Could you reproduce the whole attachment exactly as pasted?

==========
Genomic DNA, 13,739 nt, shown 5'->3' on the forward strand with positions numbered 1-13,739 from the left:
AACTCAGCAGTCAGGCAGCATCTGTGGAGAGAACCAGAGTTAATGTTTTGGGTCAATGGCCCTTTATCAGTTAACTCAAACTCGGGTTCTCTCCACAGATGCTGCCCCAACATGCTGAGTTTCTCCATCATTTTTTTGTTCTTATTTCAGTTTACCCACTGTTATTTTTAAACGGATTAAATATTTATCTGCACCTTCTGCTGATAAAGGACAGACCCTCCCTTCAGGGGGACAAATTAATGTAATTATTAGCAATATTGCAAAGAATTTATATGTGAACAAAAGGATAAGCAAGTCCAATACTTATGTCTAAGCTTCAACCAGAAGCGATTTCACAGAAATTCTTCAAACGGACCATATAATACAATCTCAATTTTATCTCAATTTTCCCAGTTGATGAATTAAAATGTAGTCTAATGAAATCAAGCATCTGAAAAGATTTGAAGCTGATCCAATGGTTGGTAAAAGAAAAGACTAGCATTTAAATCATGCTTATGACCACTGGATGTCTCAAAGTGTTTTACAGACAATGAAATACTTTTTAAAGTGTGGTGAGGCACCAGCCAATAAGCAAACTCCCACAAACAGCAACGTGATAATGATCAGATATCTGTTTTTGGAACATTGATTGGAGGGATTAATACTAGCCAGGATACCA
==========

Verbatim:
Genomic DNA, 13,739 nt, shown 5'->3' on the forward strand with positions numbered 1-13,739 from the left:
AACTCAGCAGTCAGGCAGCATCTGTGGAGAGAACCAGAGTTAATGTTTTGGGTCAATGGCCCTTTATCAGTTAACTCAAACTCGGGTTCTCTCCACAGATGCTGCCCCAACATGCTGAGTTTCTCCATCATTTTTTTGTTCTTATTTCAGTTTACCCACTGTTATTTTTAAACGGATTAAATATTTATCTGCACCTTCTGCTGATAAAGGACAGACCCTCCCTTCAGGGGGACAAATTAATGTAATTATTAGCAATATTGCAAAGAATTTATATGTGAACAAAAGGATAAGCAAGTCCAATACTTATGTCTAAGCTTCAACCAGAAGCGATTTCACAGAAATTCTTCAAACGGACCATATAATACAATCTCAATTTTATCTCAATTTTCCCAGTTGATGAATTAAAATGTAGTCTAATGAAATCAAGCATCTGAAAAGATTTGAAGCTGATCCAATGGTTGGTAAAAGAAAAGACTAGCATTTAAATCATGCTTATGACCACTGGATGTCTCAAAGTGTTTTACAGACAATGAAATACTTTTTAAAGTGTGGTGAGGCACCAGCCAATAAGCAAACTCCCACAAACAGCAACGTGATAATGATCAGATATCTGTTTTTGGAACATTGATTGGAGGGATTAATACTAGCCAGGATACCA